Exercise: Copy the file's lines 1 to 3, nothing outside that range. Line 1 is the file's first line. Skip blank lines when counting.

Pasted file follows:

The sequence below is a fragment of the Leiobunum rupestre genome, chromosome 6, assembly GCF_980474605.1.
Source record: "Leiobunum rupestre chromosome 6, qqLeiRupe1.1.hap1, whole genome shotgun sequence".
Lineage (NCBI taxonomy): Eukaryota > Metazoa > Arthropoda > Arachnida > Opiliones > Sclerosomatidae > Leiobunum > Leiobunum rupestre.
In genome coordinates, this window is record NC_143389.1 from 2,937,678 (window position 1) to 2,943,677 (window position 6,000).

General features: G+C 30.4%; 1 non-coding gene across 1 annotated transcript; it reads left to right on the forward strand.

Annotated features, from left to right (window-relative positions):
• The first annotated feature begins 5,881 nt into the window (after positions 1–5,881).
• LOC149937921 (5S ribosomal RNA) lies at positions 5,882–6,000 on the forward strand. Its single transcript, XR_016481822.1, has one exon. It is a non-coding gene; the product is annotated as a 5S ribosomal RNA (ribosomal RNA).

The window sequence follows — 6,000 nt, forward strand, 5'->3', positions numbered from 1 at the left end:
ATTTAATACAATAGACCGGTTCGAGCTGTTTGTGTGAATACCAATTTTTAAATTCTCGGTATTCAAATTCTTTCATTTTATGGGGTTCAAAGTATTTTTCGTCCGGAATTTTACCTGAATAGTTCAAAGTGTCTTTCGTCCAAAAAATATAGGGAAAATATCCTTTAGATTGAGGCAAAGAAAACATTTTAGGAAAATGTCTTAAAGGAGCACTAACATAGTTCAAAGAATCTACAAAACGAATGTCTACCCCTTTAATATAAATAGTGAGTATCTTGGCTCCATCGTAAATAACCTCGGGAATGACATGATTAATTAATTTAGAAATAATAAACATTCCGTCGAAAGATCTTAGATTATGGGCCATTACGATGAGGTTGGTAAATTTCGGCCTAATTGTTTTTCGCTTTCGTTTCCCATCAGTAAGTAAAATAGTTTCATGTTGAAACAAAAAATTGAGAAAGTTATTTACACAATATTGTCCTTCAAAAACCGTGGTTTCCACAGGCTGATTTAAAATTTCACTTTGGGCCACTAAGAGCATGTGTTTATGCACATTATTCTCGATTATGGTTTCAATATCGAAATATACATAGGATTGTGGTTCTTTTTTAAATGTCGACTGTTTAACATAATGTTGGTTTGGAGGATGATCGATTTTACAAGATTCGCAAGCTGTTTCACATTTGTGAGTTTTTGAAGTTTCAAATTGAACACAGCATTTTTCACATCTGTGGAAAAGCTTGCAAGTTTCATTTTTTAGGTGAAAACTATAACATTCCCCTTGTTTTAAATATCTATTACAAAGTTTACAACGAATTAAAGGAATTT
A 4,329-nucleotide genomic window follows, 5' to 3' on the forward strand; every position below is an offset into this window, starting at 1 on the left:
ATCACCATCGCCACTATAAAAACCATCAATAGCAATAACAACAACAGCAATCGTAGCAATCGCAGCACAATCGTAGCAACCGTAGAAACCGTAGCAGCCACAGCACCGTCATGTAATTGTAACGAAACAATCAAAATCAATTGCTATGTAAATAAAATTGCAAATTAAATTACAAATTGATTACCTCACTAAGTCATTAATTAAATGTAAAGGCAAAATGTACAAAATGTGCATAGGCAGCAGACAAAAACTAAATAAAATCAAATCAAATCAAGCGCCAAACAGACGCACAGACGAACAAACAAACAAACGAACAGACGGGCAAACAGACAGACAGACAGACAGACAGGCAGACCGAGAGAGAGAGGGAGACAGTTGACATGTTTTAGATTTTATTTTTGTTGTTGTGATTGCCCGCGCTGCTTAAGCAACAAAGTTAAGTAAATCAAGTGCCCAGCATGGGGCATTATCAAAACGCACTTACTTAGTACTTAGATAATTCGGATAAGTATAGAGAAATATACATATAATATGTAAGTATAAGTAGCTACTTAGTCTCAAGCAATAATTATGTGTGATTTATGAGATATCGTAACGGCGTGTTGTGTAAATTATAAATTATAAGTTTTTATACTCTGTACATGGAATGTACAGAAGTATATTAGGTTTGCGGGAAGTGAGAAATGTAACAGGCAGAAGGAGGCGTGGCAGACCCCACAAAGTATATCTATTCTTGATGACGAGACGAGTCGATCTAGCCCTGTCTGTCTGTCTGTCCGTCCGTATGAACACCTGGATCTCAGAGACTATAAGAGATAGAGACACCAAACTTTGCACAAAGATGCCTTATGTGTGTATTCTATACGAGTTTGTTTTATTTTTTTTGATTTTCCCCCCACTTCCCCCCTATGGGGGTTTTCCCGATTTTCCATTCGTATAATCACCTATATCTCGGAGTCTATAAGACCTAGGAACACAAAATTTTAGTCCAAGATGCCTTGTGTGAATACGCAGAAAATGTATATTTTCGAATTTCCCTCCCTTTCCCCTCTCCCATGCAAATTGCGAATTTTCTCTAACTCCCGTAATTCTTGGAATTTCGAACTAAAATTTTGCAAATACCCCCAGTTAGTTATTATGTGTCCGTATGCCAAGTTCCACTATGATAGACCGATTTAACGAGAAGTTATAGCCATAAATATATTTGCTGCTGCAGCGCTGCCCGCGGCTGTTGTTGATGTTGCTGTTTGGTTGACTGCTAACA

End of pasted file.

The sequence below is a fragment of the Leiobunum rupestre genome, chromosome 6, assembly GCF_980474605.1.
Source record: "Leiobunum rupestre chromosome 6, qqLeiRupe1.1.hap1, whole genome shotgun sequence".
Lineage (NCBI taxonomy): Eukaryota > Metazoa > Arthropoda > Arachnida > Opiliones > Sclerosomatidae > Leiobunum > Leiobunum rupestre.